What is Linux?

Linux makes up many Operating Systems, all of which are free and available for everyone. The reason for this is that they are Open Source. Open Source means that the entire product is free for legal distribution by anyone. For example, I could legally send you a CD with a Linux Operating System on it. However, that does not mean that someone could sell it without giving credit to those who made it. This allows a free flow of products and information without taking away the producer’s rights.

Due to the fact that all Linux Operating Systems are Open Source, many versions, or Distros, (short for distributions) have cropped up. These provide unique aesthetics, looks, feel, pre-installed programs, and anything the creator wishes to include. This is much like Android. There are numerous versions and sellers of Android, and all of them provide different aesthetics, layouts, and support that come with them. However, they can all be made to function exactly how the user wishes them to. This is due to the fact that Android is actually a version of Linux! If the core code that Android is based on was not Open Source for everyone to look at, modify, and use, than there would only be one version of Android, much as there is only one version of Windows.  This is what Linux actually is. It is the base code that all Linux distros use and customize.  And just like there are numerous versions of Android, there are numerous Linux distros. So many in fact, that it can be difficult to decide which to use. However, the benefit of having so many distros to choose from is that a distro can be found for almost anybody. The hard part is finding it.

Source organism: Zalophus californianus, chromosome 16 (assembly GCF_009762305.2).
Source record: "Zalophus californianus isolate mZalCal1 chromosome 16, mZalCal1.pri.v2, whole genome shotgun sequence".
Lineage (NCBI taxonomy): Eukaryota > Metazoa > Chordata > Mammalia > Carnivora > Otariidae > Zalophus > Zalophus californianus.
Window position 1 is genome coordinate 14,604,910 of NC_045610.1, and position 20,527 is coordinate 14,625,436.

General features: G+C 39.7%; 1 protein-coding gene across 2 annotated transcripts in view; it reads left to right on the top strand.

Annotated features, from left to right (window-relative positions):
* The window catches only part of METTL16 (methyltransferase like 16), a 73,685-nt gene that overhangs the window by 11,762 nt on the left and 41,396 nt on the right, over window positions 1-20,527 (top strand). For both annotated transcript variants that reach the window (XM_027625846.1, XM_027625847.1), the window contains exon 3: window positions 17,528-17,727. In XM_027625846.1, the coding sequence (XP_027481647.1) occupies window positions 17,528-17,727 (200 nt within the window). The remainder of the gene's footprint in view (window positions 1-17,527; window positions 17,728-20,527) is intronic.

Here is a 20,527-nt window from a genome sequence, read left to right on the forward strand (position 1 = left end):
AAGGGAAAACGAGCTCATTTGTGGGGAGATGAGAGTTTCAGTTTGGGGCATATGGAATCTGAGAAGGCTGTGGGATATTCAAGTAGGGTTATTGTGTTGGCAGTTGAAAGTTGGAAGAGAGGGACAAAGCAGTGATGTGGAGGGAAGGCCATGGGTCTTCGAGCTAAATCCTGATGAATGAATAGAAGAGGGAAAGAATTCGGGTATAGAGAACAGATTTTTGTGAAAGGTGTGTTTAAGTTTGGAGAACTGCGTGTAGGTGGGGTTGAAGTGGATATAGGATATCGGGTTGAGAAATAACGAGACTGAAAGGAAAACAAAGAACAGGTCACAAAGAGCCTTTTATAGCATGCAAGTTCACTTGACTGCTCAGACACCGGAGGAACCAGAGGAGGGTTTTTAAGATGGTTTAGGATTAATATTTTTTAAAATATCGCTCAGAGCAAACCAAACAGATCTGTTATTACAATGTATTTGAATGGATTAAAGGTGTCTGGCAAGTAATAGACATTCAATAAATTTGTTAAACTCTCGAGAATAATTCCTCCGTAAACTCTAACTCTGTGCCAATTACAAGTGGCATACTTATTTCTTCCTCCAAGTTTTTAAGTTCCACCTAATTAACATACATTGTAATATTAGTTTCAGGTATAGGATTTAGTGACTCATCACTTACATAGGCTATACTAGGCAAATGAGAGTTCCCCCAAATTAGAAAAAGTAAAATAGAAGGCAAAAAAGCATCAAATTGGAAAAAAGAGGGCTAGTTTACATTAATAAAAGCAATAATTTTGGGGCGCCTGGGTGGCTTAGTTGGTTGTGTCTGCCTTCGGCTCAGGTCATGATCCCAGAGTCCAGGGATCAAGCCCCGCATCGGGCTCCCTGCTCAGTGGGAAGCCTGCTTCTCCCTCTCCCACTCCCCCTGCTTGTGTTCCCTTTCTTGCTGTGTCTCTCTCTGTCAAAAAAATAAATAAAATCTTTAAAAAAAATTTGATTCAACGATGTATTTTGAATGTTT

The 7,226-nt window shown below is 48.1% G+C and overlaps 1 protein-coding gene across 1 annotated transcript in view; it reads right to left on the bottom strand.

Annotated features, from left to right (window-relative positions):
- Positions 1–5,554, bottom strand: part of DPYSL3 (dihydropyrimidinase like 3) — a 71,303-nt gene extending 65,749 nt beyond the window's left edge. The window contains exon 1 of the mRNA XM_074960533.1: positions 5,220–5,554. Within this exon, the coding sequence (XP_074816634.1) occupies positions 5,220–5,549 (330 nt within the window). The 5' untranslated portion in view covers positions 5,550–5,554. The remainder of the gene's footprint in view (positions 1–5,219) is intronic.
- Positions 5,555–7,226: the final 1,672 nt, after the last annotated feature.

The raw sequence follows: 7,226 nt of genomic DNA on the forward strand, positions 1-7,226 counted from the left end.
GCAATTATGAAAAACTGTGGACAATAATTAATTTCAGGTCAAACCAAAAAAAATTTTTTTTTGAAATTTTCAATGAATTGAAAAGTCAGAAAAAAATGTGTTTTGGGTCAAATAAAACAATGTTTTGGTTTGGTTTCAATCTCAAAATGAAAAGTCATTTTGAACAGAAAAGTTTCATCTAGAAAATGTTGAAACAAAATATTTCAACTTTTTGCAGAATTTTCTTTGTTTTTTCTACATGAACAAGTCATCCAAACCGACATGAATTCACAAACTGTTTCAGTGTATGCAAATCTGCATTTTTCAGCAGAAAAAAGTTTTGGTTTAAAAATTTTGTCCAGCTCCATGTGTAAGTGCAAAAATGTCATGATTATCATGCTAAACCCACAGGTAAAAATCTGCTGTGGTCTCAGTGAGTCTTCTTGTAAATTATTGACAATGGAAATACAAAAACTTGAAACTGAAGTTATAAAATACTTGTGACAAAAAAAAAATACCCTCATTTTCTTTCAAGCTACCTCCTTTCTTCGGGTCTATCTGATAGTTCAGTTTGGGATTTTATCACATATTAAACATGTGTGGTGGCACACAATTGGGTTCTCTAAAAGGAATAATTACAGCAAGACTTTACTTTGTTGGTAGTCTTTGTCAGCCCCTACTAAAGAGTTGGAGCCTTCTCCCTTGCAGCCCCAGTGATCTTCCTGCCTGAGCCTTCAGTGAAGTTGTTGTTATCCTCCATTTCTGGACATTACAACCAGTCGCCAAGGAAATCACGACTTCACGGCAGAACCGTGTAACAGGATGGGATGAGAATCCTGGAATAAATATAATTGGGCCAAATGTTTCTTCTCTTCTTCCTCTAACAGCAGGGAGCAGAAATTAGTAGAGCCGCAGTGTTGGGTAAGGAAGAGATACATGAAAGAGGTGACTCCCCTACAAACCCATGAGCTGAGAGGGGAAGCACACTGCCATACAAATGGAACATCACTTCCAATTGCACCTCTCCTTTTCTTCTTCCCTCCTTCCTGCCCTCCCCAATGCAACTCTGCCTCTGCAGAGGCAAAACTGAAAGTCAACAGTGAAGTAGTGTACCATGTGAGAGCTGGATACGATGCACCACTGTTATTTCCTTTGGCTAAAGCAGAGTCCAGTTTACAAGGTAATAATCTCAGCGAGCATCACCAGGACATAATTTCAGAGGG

Thus, you will want to choose a Distro that suits your needs.

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